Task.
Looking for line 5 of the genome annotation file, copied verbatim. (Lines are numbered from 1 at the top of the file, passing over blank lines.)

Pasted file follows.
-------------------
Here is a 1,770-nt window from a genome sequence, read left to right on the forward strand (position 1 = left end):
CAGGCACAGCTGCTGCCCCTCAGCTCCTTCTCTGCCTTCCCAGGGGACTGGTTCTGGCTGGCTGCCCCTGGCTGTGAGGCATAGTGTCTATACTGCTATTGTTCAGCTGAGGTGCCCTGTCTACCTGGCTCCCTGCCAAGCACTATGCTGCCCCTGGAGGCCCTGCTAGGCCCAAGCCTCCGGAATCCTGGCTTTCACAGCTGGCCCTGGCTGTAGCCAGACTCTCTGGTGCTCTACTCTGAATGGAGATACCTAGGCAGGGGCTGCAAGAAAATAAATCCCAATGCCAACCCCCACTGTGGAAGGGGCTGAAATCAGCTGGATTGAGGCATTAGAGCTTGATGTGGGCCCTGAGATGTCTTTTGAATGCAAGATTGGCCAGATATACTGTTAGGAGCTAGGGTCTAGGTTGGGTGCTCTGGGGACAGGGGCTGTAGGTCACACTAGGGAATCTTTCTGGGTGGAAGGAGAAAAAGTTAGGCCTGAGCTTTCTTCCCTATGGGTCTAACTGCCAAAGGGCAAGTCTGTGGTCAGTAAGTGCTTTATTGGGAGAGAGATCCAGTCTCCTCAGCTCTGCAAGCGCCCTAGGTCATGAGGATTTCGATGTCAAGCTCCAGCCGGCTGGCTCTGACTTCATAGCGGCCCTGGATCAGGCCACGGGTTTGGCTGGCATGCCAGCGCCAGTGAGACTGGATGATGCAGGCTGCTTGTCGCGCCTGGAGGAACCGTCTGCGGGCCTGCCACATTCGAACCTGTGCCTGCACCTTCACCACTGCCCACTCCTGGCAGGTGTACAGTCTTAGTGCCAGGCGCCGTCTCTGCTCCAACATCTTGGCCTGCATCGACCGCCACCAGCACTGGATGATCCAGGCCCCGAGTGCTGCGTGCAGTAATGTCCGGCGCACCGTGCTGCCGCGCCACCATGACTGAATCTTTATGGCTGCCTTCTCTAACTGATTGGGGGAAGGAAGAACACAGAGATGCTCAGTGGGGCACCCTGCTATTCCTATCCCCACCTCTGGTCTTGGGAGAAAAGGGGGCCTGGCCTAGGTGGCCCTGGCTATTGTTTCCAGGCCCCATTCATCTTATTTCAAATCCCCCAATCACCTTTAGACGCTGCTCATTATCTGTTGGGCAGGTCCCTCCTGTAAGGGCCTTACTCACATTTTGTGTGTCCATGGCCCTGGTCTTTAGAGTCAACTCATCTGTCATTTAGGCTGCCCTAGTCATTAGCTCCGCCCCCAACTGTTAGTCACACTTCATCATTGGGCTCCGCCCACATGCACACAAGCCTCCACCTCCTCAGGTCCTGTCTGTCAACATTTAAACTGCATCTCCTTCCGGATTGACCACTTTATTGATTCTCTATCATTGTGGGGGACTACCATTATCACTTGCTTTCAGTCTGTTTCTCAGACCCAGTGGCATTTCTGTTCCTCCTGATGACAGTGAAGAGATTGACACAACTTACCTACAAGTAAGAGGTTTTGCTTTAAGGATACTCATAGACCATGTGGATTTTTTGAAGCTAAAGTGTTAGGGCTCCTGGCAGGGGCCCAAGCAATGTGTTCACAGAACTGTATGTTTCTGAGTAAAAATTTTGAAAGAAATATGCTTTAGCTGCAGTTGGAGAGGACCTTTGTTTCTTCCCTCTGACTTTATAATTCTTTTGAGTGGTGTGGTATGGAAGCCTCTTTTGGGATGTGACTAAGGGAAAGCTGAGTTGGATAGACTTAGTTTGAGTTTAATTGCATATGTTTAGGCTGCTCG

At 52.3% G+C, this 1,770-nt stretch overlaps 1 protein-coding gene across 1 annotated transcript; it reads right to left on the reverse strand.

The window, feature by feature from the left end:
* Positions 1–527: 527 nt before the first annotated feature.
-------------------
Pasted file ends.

* Positions 1–527: 527 nt before the first annotated feature.